..Victoria Barkley..

Silver Sixpence in Her Shoe

"Mmmm. Hazelnut coffee," she thought, as she followed her nose to the kitchen. And there he was, with coffee pot in hand and a big grin on his face. "Do you know what today is?" he asked impishly, as he poured her a cup.

Of course she knew. She thought of nothing else for days. It was both Thanksgiving and their wedding day. "Yup. This is the day!" he beamed at her, completely ignoring her nervous reaction. "Just get dressed and don't worry about it. There's nothing to it." he added, looking at her anxious demeanor.

"Are you making fun of me?" she jabbed. He just laughed, planting a kiss on the top of her head. "Naaaah. I'm just happy," her husband to be replied and gave her a great, big hug. Then, he broke into a song: "Love, at last I have found you..." and played a few chords on the piano in jest. He made her chuckle.

They have been living together for years and things were going well for them. "So, why change a good thing by getting married?" she asked. "Just 'cause it's romantic and it's a special way of saying thanks," he replied. It made her feel all warm and fuzzy inside.

She thought, "Ok, I love him, I can do this. He's old fashioned." She suspected his Mormon background. He wanted to make sure she'd be by his side in the Celestial Kingdom in the afterlife, forever. And she certainly would not want to be anywhere in eternity without him either. Not only was he romantic, he was deeply mystical and spiritual in a quirky sort of way. They were obviously made for each other.

He said she wouldn't have to change her name, or wear a wedding gown and that he wouldn't change his name either. He winked when he said that. His only request was that they wouldn't get married at City Hall. That was too impersonal. Long story short: with marriage license in hand, they "eloped" to Queens on the #7 train. Last minute, they recruited a reluctant friend to be a witness. The friend said she wasn't into traditional things but would come with them, as long as they'd be quietly wed by the minister, in his office. The couple assured her that they'd have a very simple, quiet ceremony — a mere formality, really, after signing all the papers.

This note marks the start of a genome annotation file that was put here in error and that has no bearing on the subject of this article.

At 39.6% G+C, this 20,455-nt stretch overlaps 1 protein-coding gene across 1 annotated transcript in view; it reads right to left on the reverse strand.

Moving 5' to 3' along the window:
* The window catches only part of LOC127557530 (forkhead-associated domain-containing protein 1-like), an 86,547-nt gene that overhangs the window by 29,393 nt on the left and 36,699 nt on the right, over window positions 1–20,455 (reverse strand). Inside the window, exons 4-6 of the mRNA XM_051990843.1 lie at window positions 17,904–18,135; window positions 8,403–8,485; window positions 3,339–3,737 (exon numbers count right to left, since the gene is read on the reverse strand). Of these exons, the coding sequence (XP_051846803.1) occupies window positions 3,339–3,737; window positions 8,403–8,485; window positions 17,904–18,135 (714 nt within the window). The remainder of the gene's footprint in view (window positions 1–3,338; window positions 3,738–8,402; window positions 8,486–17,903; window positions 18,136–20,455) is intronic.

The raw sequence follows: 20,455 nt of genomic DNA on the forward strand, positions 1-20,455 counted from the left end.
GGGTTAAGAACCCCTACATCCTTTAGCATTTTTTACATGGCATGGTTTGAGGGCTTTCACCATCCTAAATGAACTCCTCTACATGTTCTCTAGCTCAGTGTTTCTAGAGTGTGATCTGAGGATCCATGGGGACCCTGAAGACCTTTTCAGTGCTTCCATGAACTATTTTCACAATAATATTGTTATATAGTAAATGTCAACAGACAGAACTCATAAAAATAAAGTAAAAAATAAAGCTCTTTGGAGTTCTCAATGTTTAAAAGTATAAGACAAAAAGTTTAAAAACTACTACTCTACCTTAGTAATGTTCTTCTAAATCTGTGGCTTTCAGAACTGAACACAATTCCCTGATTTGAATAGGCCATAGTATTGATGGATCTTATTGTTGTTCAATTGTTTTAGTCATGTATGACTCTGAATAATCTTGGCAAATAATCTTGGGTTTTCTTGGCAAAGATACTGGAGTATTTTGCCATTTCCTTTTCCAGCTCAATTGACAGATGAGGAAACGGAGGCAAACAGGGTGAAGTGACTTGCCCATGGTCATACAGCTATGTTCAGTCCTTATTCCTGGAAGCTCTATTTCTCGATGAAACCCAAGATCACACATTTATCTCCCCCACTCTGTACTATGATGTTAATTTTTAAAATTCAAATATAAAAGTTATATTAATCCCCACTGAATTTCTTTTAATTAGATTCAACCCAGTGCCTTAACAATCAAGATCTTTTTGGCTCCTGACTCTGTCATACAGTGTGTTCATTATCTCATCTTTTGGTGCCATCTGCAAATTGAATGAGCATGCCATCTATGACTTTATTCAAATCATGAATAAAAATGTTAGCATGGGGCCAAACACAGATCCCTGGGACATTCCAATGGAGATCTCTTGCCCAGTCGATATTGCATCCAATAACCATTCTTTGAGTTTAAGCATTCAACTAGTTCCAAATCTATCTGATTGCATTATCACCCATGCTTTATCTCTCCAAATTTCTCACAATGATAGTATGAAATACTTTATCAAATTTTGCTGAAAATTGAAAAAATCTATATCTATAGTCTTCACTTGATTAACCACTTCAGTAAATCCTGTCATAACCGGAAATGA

Trains were running on a special holiday schedule. They got lost, exiting the wrong station. (Everyone knows that nothing exists outside of Manhattan, so directions are meaningless in such uncharted territory). As they arrived late for their very private event, the minister asked them to wait by sitting in on the church service he was just about to begin.

While blessing the collection baskets toward the end, he cleared his throat and made a surprise announcement: "Friends, I saved the best part of our Thanksgiving for last. No, it's not the turkey dinner yet. Would you please stay a little longer, to help me perform a marriage ceremony between two dear friends who belong together?"

In a state of shock, they rose and walked down the aisle, leaning on each other for support while everyone applauded. "And you, honey," said the minister to the Asian woman who accompanied them, sitting outside the door — in protest of organized religion, "you can come in now, because there is no longer anything either organized or religious about any of this anymore."

So, that's how they had a big church wedding, with hundreds of people, without a wedding planner, invitations, gown, cake or months of nervous preparation leading up to the event. They all winged it and it was joyful and easy. Everyone had a great time and the couple lived happily ever after...

And yes, the bride did wear something old, something new, something borrowed, something blue and a lady liberty silver dollar in her shoe (in lieu of a silver sixpence)...just in case...

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Other stories by Victoria Barkley:
Breakfast with Scot -- movie review
Sex Drive -- movie review
What Just Happened -- movie review
American Teen -- movie review
The Chronicles of Narnia: Prince Caspian -- movie review
A Message From Mom
A Tale of Two Bunnies
Animal Nature
Into the Wild - movie review
Darshan in the Dark Light of the Moon
Love Never Dies
Green Roofs, Weeds and Wildflowers
Greeting Sunrise
Arctic Tale - movie review
Seasons of Gandhi